Is there any modern writer more controversial than Dan Brown?

The literati, by which I mean, inter alia, people who write about books for a living, always seem to be sundered into two “ne’er the twain shall meet” camps every time a new Dan Brown novel gets released. One faction invariably praises the book’s carefully crafted plot puzzles and thrilling set-pieces. The other excoriates Brown for his malapropism, terrible prose and willful attempts at passing off poorly-researched fiction as cast-iron fact.

Of Brown’s latest, a critic like Janet Maslin of NYT could write that “Inferno is jampacked with tricks … Mr. Brown winds up not only laying a breadcrumb trail of clues about Dante … but also playing games with time, gender, identity, famous tourist attractions and futuristic medicine”, while on the other end of the aisle, Peter Conrad of the Guardian could refer to the book obliquely as a “lie that expunges the truth and replaces reality with its own demented murk and noxious malarkey”.

I think that Brown’s detractors are off by a few degrees in their studied opposition to the book. Of course, I could say that to pile abuse upon the poor author swimming in his ocean of fat stacks is a somewhat fashionable attitude to take in those kinds of circles, but the real problem is in judging Dan Brown’s work by a set of rules to which it was never meant to be subjected – that is, as literature.

I prefer to think of a Dan Brown novel as the narrative equivalent of a novelty toy, the kind that with intricate mechanical parts that surprises you with hidden functions as you try to figure it out. Brown is at his best crafting complex narrative mazes that have more twists and turns than the Colorado River, where nothing is at it seems, where deception runs rife. Dan Brown’s premises are assuredly formulaic – a typical Brown book always starts with a murder, features a beautiful and mysterious woman, an exotic city layered with secrets, and escalates into a sequence where Langdon and his sidekick-of-the-week run from their enemies while engaging in a glorified art history tour to save the world. But within this formula, the micro-plot – the hijinks, conspiracies, twists and turns – are always varied and inventive enough to remain fresh in a “I can’t believe he pulled that off” kind of way. Brown sometimes uses cheap tricks to construct his web of lies – most commonly in odd plot contrivances that seem almost too coincidental to be believable – but he does so with a kind of cavalier glee that suggests that we’re not meant to take all this stuff too seriously.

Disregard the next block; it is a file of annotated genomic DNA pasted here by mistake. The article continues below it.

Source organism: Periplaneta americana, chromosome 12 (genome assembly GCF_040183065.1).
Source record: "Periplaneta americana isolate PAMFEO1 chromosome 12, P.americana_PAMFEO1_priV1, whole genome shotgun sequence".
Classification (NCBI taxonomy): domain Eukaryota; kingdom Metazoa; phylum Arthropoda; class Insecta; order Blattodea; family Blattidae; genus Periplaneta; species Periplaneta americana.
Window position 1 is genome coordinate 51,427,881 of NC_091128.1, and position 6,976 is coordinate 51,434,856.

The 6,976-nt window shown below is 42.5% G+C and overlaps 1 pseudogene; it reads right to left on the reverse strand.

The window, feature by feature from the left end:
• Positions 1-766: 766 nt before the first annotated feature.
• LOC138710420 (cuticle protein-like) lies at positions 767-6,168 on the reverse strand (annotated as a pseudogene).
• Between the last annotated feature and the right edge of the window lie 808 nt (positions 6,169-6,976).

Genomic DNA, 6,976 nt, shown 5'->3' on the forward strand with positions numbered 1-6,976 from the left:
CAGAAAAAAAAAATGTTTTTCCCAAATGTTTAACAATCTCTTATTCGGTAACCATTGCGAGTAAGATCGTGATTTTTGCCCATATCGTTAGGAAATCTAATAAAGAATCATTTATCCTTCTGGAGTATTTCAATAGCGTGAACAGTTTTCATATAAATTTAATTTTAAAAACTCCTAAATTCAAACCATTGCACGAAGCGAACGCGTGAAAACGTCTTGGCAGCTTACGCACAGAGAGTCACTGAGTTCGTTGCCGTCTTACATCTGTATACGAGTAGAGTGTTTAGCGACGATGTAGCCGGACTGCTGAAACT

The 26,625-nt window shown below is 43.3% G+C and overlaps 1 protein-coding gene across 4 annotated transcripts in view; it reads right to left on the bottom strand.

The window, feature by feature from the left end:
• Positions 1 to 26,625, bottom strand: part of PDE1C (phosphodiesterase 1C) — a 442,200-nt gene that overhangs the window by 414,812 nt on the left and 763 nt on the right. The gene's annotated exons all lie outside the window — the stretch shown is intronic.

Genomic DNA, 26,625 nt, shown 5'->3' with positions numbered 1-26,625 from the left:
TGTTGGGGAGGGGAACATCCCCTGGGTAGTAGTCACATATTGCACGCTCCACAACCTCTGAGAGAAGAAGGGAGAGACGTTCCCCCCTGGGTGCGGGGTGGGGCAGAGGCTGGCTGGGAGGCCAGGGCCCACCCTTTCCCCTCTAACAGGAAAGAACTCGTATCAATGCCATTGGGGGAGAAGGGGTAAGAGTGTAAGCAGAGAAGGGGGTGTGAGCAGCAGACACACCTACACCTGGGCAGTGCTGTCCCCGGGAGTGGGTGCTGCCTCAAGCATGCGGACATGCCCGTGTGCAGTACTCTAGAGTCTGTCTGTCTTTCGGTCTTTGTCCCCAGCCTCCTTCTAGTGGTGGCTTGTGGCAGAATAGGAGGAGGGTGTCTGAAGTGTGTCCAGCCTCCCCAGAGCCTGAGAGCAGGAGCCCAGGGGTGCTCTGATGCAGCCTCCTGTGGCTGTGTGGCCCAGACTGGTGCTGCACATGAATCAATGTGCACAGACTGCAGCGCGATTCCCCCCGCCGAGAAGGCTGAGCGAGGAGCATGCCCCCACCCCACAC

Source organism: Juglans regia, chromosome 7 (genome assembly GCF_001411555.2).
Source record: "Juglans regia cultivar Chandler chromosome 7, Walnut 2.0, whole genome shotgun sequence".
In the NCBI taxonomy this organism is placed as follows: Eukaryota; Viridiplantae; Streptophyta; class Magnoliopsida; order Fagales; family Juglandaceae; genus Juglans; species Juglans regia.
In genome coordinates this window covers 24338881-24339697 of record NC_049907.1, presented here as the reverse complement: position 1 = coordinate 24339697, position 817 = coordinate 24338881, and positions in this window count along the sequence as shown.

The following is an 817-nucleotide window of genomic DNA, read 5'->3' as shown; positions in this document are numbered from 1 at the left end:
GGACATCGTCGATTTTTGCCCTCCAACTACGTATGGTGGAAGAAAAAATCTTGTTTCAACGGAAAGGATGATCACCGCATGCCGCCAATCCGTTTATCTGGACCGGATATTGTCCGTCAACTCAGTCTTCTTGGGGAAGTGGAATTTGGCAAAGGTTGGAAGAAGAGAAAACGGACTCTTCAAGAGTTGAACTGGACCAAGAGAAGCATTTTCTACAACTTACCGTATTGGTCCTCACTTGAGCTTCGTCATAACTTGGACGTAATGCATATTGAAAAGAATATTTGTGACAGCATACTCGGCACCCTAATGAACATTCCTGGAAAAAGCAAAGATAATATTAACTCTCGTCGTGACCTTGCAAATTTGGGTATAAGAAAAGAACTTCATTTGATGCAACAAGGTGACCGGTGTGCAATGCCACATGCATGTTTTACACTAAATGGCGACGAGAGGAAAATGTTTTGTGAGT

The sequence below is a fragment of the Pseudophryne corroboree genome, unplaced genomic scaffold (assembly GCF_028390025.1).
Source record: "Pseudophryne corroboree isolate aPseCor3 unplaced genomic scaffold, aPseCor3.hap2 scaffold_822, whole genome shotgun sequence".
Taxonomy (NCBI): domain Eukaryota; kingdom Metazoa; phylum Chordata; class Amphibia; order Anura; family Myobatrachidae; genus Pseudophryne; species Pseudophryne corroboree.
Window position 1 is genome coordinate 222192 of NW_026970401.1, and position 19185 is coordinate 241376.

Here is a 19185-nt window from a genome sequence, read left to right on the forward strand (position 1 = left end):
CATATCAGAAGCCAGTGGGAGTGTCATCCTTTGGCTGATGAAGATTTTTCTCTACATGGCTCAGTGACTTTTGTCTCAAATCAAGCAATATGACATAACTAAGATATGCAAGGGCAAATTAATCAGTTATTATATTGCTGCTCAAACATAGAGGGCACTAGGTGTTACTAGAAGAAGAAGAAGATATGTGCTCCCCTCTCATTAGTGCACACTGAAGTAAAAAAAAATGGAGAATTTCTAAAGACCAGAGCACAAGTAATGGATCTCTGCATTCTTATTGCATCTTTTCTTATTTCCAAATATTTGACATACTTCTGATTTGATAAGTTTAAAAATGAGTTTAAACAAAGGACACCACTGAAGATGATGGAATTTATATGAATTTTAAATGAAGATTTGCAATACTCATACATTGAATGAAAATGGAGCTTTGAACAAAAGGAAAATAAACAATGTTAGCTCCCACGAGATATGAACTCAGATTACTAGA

Brown’s other great gift is in world-building. I suspect, though, that this world building ability really is at the heart of a lot of the criticism directed at him.

See, Brown constructs worlds just like our own, but not quite. It is a world slightly larger than life, filled with shadowy organizations, conspiracies and weighed down by the clammy hand of history. Brown’s forte is taking these elements and forging together a thematically cohesive world that makes the reader feel like they are privy to a great secret. It is a technique that I could call a narrative fallacy, a term coined by Nassim Nicholas Taleb in Black Swan. The narrative fallacy in a Dan Brown novel is believing that the story Dan Brown weaves could perhaps be an accurate description of the real world – because he tells it in such a neat and cohesive way, backed with historical and art factoids of dubious provenance but are too esoteric for the average reader to question. The use of Robert Langdon, the ultimate symbol of suave and self-assured academic virility, acting as a vicarious authority figure who doles out all these sage truths, only compounds the effect.

I don’t blame art historians for accusing Brown of selling his books by telling his readers exciting lies, because that’s what he does. But Brown’s talent for spinning convincing narratives is not in question. It’s a skill he wields with aplomb – and to evidently great success.

As for Inferno itself, it’s a largely enjoyable (gasp – yes, I enjoyed it) ride with some admittedly shocking revelations and a conclusion that almost verges on science-fiction-esque in its potential ramifications. What I don’t like about the Langdon novels, however, other than the overly-functional prose, is that there is no character continuity. Langdon is not so much a character as he is a cipher – Brown’s puzzle-solving mouthpiece, who doesn’t change at all across books. Inferno doesn’t even mention his previous adventures, and you’d have thought that he’d be used to the heroics by now – but he still comes across as a little bewildered at being caught up in events in this book. And I don’t expect that the events of Inferno, world-changing though they might be, will affect whatever happens in the next book – continuity might hurt sales, after all – but I’m willing to be proven wrong.

I give this book: 3.5. out of 5 blonde wigs

Read if:
– You know better than to believe the stuff Brown writes
– You don’t mind pedestrian prose
– You like the literary equivalent of a roller coaster

Don’t read if:
– You have a low threshold for suspension of disbelief
– You are an Art Historian


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